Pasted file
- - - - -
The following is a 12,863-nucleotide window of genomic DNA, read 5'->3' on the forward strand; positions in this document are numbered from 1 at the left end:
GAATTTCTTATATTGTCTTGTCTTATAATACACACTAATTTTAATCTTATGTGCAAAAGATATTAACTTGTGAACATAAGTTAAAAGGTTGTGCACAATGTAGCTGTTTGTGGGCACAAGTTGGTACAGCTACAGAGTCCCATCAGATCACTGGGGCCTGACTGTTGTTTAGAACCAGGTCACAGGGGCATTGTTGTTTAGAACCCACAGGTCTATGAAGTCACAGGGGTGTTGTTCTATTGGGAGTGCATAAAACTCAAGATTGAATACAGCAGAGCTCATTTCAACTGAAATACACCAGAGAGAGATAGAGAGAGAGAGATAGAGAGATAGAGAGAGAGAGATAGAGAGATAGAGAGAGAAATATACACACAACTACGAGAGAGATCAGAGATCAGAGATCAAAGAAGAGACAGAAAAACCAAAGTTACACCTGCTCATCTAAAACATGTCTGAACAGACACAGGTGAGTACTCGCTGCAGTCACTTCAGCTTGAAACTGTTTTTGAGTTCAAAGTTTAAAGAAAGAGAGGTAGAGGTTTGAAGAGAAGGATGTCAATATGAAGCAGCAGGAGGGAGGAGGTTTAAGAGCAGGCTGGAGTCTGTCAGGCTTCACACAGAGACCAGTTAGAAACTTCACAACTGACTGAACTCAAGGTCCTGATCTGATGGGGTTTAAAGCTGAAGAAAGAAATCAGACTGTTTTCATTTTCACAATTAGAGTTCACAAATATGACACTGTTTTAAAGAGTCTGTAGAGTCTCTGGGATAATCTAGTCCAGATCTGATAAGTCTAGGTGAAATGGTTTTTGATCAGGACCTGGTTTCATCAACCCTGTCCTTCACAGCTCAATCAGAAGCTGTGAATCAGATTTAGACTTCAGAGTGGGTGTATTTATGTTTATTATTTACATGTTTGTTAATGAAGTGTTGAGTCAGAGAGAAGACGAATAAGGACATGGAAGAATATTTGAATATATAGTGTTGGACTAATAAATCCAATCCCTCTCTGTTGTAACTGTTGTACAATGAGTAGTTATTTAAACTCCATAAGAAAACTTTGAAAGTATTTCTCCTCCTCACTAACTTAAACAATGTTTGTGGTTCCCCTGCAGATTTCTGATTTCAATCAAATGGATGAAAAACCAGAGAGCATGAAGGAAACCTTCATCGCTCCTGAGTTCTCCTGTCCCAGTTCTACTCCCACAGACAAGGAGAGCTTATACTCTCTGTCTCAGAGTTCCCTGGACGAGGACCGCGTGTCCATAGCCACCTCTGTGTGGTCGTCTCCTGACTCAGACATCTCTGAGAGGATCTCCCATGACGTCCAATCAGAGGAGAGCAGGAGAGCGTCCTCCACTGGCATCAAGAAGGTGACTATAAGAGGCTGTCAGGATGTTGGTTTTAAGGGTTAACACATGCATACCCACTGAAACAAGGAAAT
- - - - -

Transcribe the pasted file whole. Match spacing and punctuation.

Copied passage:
The following is a 12,863-nucleotide window of genomic DNA, read 5'->3' on the forward strand; positions in this document are numbered from 1 at the left end:
GAATTTCTTATATTGTCTTGTCTTATAATACACACTAATTTTAATCTTATGTGCAAAAGATATTAACTTGTGAACATAAGTTAAAAGGTTGTGCACAATGTAGCTGTTTGTGGGCACAAGTTGGTACAGCTACAGAGTCCCATCAGATCACTGGGGCCTGACTGTTGTTTAGAACCAGGTCACAGGGGCATTGTTGTTTAGAACCCACAGGTCTATGAAGTCACAGGGGTGTTGTTCTATTGGGAGTGCATAAAACTCAAGATTGAATACAGCAGAGCTCATTTCAACTGAAATACACCAGAGAGAGATAGAGAGAGAGAGATAGAGAGATAGAGAGAGAGAGATAGAGAGATAGAGAGAGAAATATACACACAACTACGAGAGAGATCAGAGATCAGAGATCAAAGAAGAGACAGAAAAACCAAAGTTACACCTGCTCATCTAAAACATGTCTGAACAGACACAGGTGAGTACTCGCTGCAGTCACTTCAGCTTGAAACTGTTTTTGAGTTCAAAGTTTAAAGAAAGAGAGGTAGAGGTTTGAAGAGAAGGATGTCAATATGAAGCAGCAGGAGGGAGGAGGTTTAAGAGCAGGCTGGAGTCTGTCAGGCTTCACACAGAGACCAGTTAGAAACTTCACAACTGACTGAACTCAAGGTCCTGATCTGATGGGGTTTAAAGCTGAAGAAAGAAATCAGACTGTTTTCATTTTCACAATTAGAGTTCACAAATATGACACTGTTTTAAAGAGTCTGTAGAGTCTCTGGGATAATCTAGTCCAGATCTGATAAGTCTAGGTGAAATGGTTTTTGATCAGGACCTGGTTTCATCAACCCTGTCCTTCACAGCTCAATCAGAAGCTGTGAATCAGATTTAGACTTCAGAGTGGGTGTATTTATGTTTATTATTTACATGTTTGTTAATGAAGTGTTGAGTCAGAGAGAAGACGAATAAGGACATGGAAGAATATTTGAATATATAGTGTTGGACTAATAAATCCAATCCCTCTCTGTTGTAACTGTTGTACAATGAGTAGTTATTTAAACTCCATAAGAAAACTTTGAAAGTATTTCTCCTCCTCACTAACTTAAACAATGTTTGTGGTTCCCCTGCAGATTTCTGATTTCAATCAAATGGATGAAAAACCAGAGAGCATGAAGGAAACCTTCATCGCTCCTGAGTTCTCCTGTCCCAGTTCTACTCCCACAGACAAGGAGAGCTTATACTCTCTGTCTCAGAGTTCCCTGGACGAGGACCGCGTGTCCATAGCCACCTCTGTGTGGTCGTCTCCTGACTCAGACATCTCTGAGAGGATCTCCCATGACGTCCAATCAGAGGAGAGCAGGAGAGCGTCCTCCACTGGCATCAAGAAGGTGACTATAAGAGGCTGTCAGGATGTTGGTTTTAAGGGTTAACACATGCATACCCACTGAAACAAGGAAAT